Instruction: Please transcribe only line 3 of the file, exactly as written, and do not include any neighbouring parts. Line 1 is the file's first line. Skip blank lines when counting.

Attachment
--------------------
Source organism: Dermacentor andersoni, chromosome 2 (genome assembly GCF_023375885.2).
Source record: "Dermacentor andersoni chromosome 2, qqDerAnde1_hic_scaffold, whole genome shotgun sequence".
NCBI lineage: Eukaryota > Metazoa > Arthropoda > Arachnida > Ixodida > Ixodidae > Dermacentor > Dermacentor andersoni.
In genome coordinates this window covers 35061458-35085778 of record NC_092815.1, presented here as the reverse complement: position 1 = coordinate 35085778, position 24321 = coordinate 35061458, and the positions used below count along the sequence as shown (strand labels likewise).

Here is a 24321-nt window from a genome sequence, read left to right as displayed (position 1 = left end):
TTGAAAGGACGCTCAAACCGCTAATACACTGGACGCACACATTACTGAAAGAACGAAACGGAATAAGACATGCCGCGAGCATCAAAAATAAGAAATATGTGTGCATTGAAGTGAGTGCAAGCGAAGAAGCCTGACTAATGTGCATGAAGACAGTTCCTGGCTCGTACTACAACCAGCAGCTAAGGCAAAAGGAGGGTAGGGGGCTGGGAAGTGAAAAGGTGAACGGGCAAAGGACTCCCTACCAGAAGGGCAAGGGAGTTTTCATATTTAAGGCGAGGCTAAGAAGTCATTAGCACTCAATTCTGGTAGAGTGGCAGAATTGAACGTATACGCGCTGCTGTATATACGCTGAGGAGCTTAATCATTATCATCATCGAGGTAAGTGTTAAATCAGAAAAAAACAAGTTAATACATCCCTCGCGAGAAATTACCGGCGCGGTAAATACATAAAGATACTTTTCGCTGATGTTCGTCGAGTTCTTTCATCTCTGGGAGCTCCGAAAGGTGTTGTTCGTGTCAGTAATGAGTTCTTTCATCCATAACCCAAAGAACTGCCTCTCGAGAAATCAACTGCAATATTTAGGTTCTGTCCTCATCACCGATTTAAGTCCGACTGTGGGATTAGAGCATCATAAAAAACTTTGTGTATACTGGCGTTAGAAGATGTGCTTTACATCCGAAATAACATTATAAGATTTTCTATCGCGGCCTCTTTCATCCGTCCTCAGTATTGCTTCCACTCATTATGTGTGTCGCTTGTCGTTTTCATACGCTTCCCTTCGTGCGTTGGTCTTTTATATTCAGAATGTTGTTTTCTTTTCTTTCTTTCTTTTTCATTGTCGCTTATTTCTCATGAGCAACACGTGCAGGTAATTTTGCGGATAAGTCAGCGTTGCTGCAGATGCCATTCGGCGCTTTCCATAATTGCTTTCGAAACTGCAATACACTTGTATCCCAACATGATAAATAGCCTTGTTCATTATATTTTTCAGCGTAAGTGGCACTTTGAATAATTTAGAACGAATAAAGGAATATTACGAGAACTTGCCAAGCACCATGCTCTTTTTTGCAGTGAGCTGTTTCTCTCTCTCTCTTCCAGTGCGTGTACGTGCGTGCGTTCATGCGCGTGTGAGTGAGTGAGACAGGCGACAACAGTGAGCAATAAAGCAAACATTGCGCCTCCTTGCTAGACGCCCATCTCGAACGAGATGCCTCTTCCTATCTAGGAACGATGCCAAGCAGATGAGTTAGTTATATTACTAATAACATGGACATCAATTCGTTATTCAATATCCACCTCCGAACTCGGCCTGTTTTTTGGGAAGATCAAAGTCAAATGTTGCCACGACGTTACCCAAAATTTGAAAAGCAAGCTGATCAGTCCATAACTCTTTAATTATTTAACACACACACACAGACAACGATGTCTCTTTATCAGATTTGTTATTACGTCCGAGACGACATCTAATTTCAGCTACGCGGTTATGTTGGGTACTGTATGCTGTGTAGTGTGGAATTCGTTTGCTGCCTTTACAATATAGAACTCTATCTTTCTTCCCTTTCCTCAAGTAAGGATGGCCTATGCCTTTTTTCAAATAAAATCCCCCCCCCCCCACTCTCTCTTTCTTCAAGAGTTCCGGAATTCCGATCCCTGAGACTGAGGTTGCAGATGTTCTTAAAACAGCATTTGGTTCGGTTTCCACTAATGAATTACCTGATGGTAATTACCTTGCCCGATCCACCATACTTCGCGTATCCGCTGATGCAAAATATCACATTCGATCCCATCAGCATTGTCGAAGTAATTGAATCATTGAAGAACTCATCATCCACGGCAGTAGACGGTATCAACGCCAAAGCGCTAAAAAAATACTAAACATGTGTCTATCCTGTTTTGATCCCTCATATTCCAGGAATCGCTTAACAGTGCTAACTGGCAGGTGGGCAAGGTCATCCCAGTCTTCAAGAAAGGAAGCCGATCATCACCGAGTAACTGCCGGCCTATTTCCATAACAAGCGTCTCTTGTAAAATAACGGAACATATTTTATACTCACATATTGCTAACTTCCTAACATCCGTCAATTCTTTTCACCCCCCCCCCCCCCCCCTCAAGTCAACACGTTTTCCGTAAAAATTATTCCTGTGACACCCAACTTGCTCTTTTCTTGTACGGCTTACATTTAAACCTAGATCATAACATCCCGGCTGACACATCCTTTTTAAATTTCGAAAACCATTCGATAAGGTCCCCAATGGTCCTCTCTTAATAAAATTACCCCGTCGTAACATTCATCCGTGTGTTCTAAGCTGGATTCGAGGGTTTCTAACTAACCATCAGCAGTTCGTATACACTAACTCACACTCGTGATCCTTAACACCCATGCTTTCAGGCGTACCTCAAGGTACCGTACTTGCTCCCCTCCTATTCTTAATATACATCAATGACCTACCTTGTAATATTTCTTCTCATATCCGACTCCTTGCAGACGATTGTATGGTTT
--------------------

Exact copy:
NCBI lineage: Eukaryota > Metazoa > Arthropoda > Arachnida > Ixodida > Ixodidae > Dermacentor > Dermacentor andersoni.